A kitchen range, also called a stove, is the classic cooking appliance you see in most American kitchens. It combines an oven for baking, roasting and broiling with a stovetop, also called a cooktop, for boiling, searing and sauteing. Ranges bring the heat with gas or electric fuel. Dual fuel ranges feature gas cooktops and electric ovens for the best of both. Explore Maytag® ranges to learn more about what this kitchen workhorse can do.

Lasagna sheets boiling on an electric range

Why is a stove called a range?

How the term “range” became the word for the cooking appliance is largely unknown, though it likely dates back to the 15th century. Range, when used as a noun, originally meant a row or line of things. It’s been speculated that the word started being used to refer to a row of ovens in the large kitchens of wealthy homes.

 

When it comes to cooking appliances, the terms stove and range can be used interchangeably to describe that familiar appliance where all the action happens. Strictly speaking though, stoves existed before the modern kitchen range to heat homes and weren't always used for food preparation. Learn more about cooking appliance terminology.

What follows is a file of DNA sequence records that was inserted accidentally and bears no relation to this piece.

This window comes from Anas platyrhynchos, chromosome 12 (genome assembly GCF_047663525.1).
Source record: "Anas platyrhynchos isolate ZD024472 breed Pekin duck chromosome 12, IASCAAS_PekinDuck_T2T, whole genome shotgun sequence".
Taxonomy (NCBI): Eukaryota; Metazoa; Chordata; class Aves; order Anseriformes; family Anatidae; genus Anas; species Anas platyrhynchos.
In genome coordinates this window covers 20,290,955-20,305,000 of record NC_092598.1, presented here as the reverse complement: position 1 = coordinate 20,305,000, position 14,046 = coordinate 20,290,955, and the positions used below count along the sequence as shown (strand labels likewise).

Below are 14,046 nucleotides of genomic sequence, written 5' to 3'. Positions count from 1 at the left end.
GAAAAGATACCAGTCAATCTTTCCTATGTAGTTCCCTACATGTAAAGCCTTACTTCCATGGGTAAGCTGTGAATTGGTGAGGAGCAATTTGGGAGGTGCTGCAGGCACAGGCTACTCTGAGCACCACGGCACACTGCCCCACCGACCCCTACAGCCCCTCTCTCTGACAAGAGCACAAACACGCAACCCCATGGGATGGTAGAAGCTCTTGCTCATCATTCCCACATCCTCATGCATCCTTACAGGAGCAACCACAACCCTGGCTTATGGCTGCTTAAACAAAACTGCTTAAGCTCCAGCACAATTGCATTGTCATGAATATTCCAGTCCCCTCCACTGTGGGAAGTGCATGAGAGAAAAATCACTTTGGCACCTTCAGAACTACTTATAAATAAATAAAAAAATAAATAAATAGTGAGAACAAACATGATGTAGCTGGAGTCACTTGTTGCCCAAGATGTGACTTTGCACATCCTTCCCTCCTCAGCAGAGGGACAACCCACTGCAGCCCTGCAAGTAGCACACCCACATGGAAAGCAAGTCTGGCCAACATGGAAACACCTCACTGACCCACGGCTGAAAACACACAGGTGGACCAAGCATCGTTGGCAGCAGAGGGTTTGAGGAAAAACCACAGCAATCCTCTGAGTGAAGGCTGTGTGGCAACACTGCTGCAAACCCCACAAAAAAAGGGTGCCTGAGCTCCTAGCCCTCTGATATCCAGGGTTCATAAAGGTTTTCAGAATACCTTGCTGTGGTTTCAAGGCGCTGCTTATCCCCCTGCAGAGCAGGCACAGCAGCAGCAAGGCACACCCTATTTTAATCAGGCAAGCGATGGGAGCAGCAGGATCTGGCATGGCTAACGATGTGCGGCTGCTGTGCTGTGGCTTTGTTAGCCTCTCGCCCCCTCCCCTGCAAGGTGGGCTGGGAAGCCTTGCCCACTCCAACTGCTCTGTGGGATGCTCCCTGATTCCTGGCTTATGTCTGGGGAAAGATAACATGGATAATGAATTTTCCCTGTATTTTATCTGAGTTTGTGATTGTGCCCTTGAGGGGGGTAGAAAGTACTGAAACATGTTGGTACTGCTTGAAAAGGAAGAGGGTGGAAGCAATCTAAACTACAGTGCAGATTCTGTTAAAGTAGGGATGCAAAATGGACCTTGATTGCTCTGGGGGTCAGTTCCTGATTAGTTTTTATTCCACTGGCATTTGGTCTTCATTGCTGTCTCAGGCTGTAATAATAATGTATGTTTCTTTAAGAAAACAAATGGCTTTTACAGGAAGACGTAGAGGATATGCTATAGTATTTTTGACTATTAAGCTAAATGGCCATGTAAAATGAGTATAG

Double electric range in a white kitchen

What is a range oven?

If you’ve heard the term “range oven,” it likely refers to a standard range. Appliance manufacturers don’t use this term because it conflates two unique things: a range and an oven. A range combines an oven and a cooktop, while an oven is either a part of a range or a completely separate appliance called a wall oven. Learn more about ranges vs. cooktops

Hand selecting option on a range's glass console

What should I look for when purchasing a range?

Convection cooking

Convection ovens include a fan that circulates hot air throughout the entire oven for optimal heating when you’re cooking on multiple racks at once. Some convection ovens also include a third heating element to enable fast cooking, like True Convection by Maytag.

Gas burner BTUs or electric element wattage 

Gas burner heat is measured by a BTU rating (British Thermal Units) and electric element heat is measured in wattage. Most ranges have burners or elements with different heat capabilities. Look for at least one burner with high numbers that indicate high heat, such as the Power Burner by Maytag which puts out from 15,000 up to 18,000 BTUs of heat energy, or the Power Element which can reach up to 3,000 watts.

Burner or element size and shape

Some ranges feature burners or elements designed for unusually shaped or extra large cookware. Look for ranges with dual or triple elements that you can adjust according to the width of the pot, like the Maytag® Dual Choice Element. Long burners and elements for oblong cookware are also common, like the Bridge Element or Oval Burner by Maytag.

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